The “Weekend Effect” is not a new concept in medical circles.
Researchers and health professionals have long examined why the outcomes of patients admitted on weekends are not as great as those admitted on weekdays. Now these smart researchers have turned their attention to babies and asked does this “Weekend Effect” occur in maternity hospitals?
Short answer: yes.
Longer answer: below.
In the largest study of its kind (it examined around 1 million patients admitted to English hospitals over a two year period) published in the British Medical Journal researchers found a significant increase across a range of areas such as perinatal mortality (stillborn or within a week of birth), infections, emergency readmissions, and injuries for babies born on the weekend.
“Performance across four of the seven measures was significantly worse for women admitted, and babies born, at weekends,” the study said. “In particular, the perinatal mortality rate was 7.3 per 1000 babies delivered at weekends, 0.9 per 1000 higher than for weekdays.”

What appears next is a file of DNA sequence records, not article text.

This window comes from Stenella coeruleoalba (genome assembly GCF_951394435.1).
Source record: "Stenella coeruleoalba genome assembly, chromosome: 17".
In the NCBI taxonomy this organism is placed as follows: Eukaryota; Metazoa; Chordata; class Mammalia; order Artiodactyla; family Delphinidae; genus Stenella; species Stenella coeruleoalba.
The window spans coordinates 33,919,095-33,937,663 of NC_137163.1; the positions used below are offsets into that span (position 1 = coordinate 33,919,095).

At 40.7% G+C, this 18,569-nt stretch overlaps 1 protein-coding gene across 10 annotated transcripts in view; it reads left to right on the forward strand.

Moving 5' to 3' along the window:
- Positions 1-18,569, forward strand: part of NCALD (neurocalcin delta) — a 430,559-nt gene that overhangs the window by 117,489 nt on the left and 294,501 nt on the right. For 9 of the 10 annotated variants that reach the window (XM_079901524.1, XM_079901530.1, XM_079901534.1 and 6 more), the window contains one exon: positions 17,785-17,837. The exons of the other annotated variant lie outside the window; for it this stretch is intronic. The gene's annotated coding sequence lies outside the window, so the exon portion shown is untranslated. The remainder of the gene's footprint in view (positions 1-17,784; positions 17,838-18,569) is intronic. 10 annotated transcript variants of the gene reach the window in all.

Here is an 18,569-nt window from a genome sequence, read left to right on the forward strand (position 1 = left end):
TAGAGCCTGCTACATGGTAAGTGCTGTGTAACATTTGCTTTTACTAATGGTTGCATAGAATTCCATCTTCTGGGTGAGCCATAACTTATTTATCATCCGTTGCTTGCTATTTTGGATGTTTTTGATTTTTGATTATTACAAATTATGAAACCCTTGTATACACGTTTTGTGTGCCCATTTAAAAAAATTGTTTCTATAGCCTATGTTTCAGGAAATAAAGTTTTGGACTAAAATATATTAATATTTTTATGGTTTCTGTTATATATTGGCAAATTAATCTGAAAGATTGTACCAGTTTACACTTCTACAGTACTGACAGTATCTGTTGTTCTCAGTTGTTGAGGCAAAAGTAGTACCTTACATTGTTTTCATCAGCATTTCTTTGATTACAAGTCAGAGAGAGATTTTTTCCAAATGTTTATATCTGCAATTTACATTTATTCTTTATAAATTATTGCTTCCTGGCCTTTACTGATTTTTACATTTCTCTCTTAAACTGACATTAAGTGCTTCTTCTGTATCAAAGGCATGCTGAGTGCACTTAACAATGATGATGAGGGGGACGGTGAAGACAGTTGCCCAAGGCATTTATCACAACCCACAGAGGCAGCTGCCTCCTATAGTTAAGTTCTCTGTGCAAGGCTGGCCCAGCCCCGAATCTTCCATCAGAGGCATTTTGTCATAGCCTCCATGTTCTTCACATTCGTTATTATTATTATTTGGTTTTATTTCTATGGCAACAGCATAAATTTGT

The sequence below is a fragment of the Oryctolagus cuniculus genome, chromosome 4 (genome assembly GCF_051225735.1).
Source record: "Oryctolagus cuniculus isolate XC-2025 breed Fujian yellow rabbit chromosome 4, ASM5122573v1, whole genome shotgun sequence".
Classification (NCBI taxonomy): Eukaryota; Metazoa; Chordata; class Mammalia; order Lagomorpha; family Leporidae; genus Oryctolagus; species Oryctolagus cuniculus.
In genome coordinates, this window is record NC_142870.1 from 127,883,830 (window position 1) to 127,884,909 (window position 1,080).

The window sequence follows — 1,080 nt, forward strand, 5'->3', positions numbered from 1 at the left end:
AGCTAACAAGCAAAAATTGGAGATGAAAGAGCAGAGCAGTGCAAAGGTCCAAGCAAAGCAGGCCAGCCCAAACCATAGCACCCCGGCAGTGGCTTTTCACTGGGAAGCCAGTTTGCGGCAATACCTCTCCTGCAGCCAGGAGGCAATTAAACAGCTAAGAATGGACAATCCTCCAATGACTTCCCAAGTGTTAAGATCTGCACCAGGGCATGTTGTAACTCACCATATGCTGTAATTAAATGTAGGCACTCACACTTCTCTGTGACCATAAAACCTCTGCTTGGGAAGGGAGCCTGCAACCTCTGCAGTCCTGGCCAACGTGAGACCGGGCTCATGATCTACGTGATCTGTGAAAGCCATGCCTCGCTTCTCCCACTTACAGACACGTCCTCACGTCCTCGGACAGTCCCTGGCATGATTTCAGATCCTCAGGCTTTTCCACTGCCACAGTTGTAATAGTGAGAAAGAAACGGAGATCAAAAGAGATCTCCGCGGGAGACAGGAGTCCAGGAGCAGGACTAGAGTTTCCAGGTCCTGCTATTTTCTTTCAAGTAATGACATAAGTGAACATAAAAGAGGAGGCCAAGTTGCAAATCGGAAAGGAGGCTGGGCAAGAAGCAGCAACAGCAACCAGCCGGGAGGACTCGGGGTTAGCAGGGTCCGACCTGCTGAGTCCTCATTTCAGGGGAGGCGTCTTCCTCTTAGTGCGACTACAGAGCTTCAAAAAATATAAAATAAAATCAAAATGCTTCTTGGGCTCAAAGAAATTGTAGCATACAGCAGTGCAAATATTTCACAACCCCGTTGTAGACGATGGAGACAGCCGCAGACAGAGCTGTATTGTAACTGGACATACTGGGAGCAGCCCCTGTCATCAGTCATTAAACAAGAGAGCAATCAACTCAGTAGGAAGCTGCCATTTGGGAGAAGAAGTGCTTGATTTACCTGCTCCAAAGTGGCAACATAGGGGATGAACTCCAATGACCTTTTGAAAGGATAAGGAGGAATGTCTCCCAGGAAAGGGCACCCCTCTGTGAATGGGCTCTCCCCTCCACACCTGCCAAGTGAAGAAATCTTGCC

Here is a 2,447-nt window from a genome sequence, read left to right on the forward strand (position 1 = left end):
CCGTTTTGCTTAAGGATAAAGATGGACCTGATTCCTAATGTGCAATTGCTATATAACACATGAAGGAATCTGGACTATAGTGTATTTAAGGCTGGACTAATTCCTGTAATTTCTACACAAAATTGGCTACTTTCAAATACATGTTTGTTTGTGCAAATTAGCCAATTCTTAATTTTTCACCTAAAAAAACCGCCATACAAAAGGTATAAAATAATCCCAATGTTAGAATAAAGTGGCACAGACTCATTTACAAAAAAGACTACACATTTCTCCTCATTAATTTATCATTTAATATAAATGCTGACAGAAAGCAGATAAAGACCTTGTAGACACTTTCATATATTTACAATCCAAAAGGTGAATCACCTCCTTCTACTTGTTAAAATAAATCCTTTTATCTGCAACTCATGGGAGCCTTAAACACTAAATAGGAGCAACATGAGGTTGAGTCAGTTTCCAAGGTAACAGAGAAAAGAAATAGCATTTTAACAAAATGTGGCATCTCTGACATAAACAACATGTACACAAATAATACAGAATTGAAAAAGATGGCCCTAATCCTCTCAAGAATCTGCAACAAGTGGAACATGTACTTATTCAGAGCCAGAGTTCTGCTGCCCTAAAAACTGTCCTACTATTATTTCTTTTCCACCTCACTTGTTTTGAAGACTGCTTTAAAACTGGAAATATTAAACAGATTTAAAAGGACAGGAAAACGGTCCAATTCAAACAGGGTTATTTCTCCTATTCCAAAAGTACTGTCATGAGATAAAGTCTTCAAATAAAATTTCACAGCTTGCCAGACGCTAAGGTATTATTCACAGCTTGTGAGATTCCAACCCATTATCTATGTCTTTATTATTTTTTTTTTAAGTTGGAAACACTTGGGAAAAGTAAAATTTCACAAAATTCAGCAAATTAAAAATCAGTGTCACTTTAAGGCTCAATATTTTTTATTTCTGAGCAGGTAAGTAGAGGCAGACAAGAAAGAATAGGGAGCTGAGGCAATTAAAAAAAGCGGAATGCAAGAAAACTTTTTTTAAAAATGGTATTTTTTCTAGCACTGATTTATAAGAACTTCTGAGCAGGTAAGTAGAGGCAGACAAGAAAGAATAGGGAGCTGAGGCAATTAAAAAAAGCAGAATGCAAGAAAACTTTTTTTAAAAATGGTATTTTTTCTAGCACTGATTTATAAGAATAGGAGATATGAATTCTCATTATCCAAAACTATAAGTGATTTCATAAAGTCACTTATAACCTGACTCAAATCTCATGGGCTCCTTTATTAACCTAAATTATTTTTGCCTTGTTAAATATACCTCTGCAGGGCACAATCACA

Mothers giving birth on the weekend were also more likely to sustain injuries and illness.
But before anyone gets too stressed by the findings, President of The Royal Australian and New Zealand College of Obstetricians and Gynaecologists, Professor Michael Permezel, says it’s a mistake to draw the conclusion that having babies on the weekend is not safe.
Around 40 per cent of births in Australia, he says, involve medical intervention such as inductions or elective caesarean section and the majority of these occur on weekdays.
“These account for nearly half of all births and they are particularly safe. Induction of labour is intensively supervised and monitored and the outcome is mostly exceptionally good,” Professor Permezel says. “But, saying that, it’s wrong to conclude that all women should be induced or have an elective caesarean as it’s still very, very safe having spontaneous labour.”